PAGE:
Open Source Hardware for Human Development

Title: Open Source Hardware for Human Development
Authors: Herrera, Alfredo
Date: 2015
Abstract: Human Development is not a term used in casual conversation, it describes the current approach used by large aide international development organizations like the United Nations; but most people are familiar with the terms “emergency relief” and “humanitarian intervention”. Emergency relief focuses on providing assistance to save lives, alleviate suffering, or protect populations; while human development uses various societal levers to improve living conditions. The United Nation has been publishing an annual report on human development since 1990 (UNDP 1990), and it is widely recognized as a consistent measure of global living conditions. Development strategies revolve around a transfer of something valuable to an aided population: education, vaccination, fertilizers, etc. In technology-based human development projects, technology artefacts (a medical record computer system, solar electrification systems, irrigation) and related knowledge (education, operation and maintenance instruction) are those valuables being transferred. The benefits of technology are specific to each economy, and dependant on how quickly technology is adapted and integrated in the local economy (Cypher & Dietz 2008). The value of ideas increases to the degree they can be shared with and used by others (Houghton & Sheehan 2000): the more knowledge is diffused and adopted, the greater its value. The success of free and open-source software exemplifies this principle, and a growing number of scholars agree that the model also applies to hardware (Balka et al. 2009; Thompson 2008). This thesis presents research on open source hardware and its knowledge-sharing approach as a means to human development. It presents a model that leverages the collaborative design methodology of open hardware for adoption of artefacts that address pressing “humanitarian technology” needs, for example, in health or education. To achieve this, critical literature reviews on open source and on technology-based human development are first done; the findings from literature are then complemented with the findings from interviews and case studies to model a sustainable deployment strategy for open source use in human development projects. Adopting the human development paradigm defined in the first Human Development Report (“HDR1990”), which aims at three people-centered aspirations: to live a long and healthy life, to be educated and to have access to resources needed for a decent standard of living (UNDP 1990). This thesis research models its deployment strategy using the Soft Systems Methodology (SSM), showing that: (a) open source hardware, like any technology used in development, can magnify effective development programs when used appropriately; (b) Dr. E.F. Schumacher’s appropriate technology principles, and P. Polak’s reinstatement, mesh very well with the open source methodology, as long as required constituents in the aided communities are taken care of (availability of electricity, internet access, technical know-how, etc.); (c) extreme affordability is particularly important for open source hardware, because a sustainable strategy is based on the belief that aided population would want to procure these artifacts if they improve their earning potential; (d) participatory human development practices work well with the open source methodology, but “solutions” must be fully verified before deployment. This document is structured in 5 chapters: introduction, literature review, research strategies, case studies and interviews, and conclusion. The appendix include three articles published on parallel work for the Institute of Electrical and Electronic Engineers (IEEE) on defining a strategy for the IEEE’s use of opens source technology in their humanitarian activities. This research provides insight into the new topic of open source hardware and its proposed use in the mission critical context of international development; because entrepreneurship is a key enabler to the strategy it describes, I hope the research can support future work on that aspect.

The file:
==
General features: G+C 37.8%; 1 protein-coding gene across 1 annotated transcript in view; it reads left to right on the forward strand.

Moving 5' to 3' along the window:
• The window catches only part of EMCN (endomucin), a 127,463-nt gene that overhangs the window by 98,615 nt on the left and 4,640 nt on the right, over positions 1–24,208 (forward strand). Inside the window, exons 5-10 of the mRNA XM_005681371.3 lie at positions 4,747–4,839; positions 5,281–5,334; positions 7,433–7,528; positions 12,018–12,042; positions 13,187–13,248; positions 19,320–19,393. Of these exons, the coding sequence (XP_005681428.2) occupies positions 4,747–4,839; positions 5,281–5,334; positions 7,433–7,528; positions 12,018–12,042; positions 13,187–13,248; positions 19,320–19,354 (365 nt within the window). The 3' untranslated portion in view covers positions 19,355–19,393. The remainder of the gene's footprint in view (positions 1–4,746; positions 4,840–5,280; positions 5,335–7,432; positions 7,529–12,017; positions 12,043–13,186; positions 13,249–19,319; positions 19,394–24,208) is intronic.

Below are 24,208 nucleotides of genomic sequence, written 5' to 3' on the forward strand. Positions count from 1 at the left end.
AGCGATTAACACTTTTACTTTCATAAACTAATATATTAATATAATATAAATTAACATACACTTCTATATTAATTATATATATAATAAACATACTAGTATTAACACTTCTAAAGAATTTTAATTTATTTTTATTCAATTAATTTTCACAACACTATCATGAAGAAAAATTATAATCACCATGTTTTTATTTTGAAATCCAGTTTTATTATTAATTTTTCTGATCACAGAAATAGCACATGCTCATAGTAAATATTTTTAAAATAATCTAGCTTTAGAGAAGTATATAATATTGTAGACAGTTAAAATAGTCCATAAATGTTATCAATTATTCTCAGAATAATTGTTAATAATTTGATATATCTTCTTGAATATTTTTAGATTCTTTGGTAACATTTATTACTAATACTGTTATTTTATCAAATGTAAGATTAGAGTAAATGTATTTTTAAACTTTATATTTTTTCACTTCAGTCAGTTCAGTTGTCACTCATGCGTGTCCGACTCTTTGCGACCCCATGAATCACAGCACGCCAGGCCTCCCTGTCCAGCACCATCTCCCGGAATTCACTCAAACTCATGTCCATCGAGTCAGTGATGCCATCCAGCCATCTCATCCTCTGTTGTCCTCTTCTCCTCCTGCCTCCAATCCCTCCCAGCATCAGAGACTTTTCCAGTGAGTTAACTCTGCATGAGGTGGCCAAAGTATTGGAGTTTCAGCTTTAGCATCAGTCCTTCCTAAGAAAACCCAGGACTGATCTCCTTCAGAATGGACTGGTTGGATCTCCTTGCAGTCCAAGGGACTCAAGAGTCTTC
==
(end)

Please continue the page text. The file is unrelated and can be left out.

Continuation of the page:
CollectionThèses, 2011 - // Theses, 2011 -